Sometimes, that’s all the information on a race that one needs. None of the scenes in Let It Ride ring more hilariously true for me than the one in which Trotter comes up with the winner by going around the track and eliminating the choices of certain unseemly characters there. I’m willing to toss a horse on this basis even if I’ve been looking forward to it all day, and I don’t recall a single instance in which I’ve regretted it. I don’t even have to tell you that the six finished dead last, more than 40 lengths behind the winner.
Following the race, I saw trainer Mike Miceli out on the apron, and went to say hello. I know him from a brief stint I had in a short-lived partnership that he trained for last year. He’s a very nice man who was always gracious and accommodating to me at his barn, and I think he does a nice job with the quality of stock that he has. I’d been happy to note that he’s scored a couple of winners at the Big A this month. I hadn’t peeked even for a second at the card in advance and didn’t know he had an entry; he pointed out that he was running World of Wonder in the next race. I took a look in the Form, and saw, just as immediately as if I was introduced to someone who had an unseemly wart in the middle of his face, that he was dropping sharply in class to $22,000 after winning for $35K in his last at the Big A. A classic “Psst..Hey, Buddy” horse, and not only an automatic throwout, but an almost must bet-against.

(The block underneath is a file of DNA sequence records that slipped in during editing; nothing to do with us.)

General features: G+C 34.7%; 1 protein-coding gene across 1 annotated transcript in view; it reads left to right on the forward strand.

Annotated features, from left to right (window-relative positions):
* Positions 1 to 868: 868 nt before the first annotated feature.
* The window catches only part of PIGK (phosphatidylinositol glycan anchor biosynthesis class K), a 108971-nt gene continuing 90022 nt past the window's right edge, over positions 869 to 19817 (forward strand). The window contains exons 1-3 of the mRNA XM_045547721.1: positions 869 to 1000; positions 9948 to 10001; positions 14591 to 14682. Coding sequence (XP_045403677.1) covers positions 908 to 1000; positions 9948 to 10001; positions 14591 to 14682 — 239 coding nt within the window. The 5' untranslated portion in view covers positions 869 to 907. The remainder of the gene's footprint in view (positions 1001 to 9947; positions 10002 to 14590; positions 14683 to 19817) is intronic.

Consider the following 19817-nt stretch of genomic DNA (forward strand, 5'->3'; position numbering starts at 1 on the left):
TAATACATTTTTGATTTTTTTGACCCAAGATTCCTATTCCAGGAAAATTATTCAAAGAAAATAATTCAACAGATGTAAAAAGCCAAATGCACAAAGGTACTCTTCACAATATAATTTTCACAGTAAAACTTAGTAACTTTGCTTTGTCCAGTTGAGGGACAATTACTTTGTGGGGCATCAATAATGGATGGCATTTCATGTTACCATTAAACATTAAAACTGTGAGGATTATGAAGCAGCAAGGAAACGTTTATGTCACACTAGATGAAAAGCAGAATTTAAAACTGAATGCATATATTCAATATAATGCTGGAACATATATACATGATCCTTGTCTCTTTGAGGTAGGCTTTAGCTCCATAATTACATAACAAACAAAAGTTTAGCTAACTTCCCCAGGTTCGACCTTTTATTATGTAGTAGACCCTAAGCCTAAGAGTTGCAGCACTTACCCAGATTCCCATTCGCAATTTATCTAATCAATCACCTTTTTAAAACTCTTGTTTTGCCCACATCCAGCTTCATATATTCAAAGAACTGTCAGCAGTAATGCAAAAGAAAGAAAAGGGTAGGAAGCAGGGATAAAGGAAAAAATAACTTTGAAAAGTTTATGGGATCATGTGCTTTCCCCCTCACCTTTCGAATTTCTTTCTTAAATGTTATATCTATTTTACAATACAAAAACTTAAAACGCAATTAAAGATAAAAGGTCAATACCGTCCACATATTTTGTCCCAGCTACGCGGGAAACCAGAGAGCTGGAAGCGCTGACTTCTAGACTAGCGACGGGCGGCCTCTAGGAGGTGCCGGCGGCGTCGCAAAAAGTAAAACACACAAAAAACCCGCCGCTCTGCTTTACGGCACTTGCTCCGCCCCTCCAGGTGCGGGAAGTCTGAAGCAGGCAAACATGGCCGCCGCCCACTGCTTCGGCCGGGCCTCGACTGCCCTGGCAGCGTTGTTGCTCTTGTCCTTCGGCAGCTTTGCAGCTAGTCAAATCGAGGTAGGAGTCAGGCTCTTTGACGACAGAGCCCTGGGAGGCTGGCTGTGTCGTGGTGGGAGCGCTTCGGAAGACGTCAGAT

“Er....he’s dropping off a...”
“Yeah, he’s dropping.”
“Is he OK?”
“Yeah, he’s fine. You won’t get a price on him though.”
I had also met the owners of this horse last year, and recalled another circumstance in which they dropped a horse off a win, remembering the discussion I had with them about it. That was a different situation though. They had claimed that horse, moved him up in class and won; and were now dropping him, but still above what they bought him for. They explained that it was a good spot for the horse, that he was ready for a race and this was an opporunity, and that if they won and lost the horse for a price above what they paid, so what? (The horse won and wasn’t claimed.) I’ve since filed that away as an exception to the “Hey Buddy” horse; but World of Wonder was not the same situation.
While he still didn’t seem worth betting on despite what the trainer said, I decided not to take a major stand against. All the owners were there, and I got the sense their intentions were sincere. I mean, it was a solid $25,000 purse in an extremely soft spot (no slots in NJ but the Atlantic City casinos subsidize the purses in an attempt to keep it that way), so why not take a shot. Who’s going to claim a horse dropping like this? World of Wonder won the race, paid $6.80 when he could have been 3-5, and wasn’t claimed, so great job by the connections pulling this one over.
Other than that, a pretty un-compelling night of racing, and no winners nor close calls to report. It will be a much livelier track once the trotters return next Friday.